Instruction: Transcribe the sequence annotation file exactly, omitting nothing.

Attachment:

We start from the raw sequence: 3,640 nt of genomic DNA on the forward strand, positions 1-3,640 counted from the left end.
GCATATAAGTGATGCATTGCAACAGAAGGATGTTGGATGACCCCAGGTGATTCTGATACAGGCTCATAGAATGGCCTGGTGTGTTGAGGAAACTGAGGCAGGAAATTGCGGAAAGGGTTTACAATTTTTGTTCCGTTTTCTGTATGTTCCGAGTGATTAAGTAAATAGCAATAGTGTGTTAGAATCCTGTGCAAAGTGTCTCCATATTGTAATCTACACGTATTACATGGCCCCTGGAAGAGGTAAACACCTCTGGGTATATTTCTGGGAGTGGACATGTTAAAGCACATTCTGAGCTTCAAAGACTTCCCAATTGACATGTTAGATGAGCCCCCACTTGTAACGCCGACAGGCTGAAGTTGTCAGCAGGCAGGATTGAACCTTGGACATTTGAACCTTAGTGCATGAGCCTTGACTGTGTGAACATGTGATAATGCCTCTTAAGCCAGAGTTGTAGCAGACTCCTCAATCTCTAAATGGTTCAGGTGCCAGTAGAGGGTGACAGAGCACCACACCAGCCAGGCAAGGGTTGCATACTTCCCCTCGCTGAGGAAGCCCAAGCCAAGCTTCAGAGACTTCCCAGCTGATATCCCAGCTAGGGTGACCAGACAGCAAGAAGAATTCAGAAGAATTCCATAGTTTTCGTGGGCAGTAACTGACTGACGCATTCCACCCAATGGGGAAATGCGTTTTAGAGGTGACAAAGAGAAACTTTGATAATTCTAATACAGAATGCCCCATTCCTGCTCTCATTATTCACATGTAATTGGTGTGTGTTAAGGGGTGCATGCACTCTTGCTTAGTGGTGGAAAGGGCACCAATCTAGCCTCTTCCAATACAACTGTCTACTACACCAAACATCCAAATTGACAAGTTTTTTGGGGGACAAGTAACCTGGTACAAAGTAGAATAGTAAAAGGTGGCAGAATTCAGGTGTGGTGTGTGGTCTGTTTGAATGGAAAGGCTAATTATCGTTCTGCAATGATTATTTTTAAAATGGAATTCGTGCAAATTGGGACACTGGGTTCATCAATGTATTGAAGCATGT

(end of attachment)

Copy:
We start from the raw sequence: 3,640 nt of genomic DNA on the forward strand, positions 1-3,640 counted from the left end.
GCATATAAGTGATGCATTGCAACAGAAGGATGTTGGATGACCCCAGGTGATTCTGATACAGGCTCATAGAATGGCCTGGTGTGTTGAGGAAACTGAGGCAGGAAATTGCGGAAAGGGTTTACAATTTTTGTTCCGTTTTCTGTATGTTCCGAGTGATTAAGTAAATAGCAATAGTGTGTTAGAATCCTGTGCAAAGTGTCTCCATATTGTAATCTACACGTATTACATGGCCCCTGGAAGAGGTAAACACCTCTGGGTATATTTCTGGGAGTGGACATGTTAAAGCACATTCTGAGCTTCAAAGACTTCCCAATTGACATGTTAGATGAGCCCCCACTTGTAACGCCGACAGGCTGAAGTTGTCAGCAGGCAGGATTGAACCTTGGACATTTGAACCTTAGTGCATGAGCCTTGACTGTGTGAACATGTGATAATGCCTCTTAAGCCAGAGTTGTAGCAGACTCCTCAATCTCTAAATGGTTCAGGTGCCAGTAGAGGGTGACAGAGCACCACACCAGCCAGGCAAGGGTTGCATACTTCCCCTCGCTGAGGAAGCCCAAGCCAAGCTTCAGAGACTTCCCAGCTGATATCCCAGCTAGGGTGACCAGACAGCAAGAAGAATTCAGAAGAATTCCATAGTTTTCGTGGGCAGTAACTGACTGACGCATTCCACCCAATGGGGAAATGCGTTTTAGAGGTGACAAAGAGAAACTTTGATAATTCTAATACAGAATGCCCCATTCCTGCTCTCATTATTCACATGTAATTGGTGTGTGTTAAGGGGTGCATGCACTCTTGCTTAGTGGTGGAAAGGGCACCAATCTAGCCTCTTCCAATACAACTGTCTACTACACCAAACATCCAAATTGACAAGTTTTTTGGGGGACAAGTAACCTGGTACAAAGTAGAATAGTAAAAGGTGGCAGAATTCAGGTGTGGTGTGTGGTCTGTTTGAATGGAAAGGCTAATTATCGTTCTGCAATGATTATTTTTAAAATGGAATTCGTGCAAATTGGGACACTGGGTTCATCAATGTATTGAAGCATGT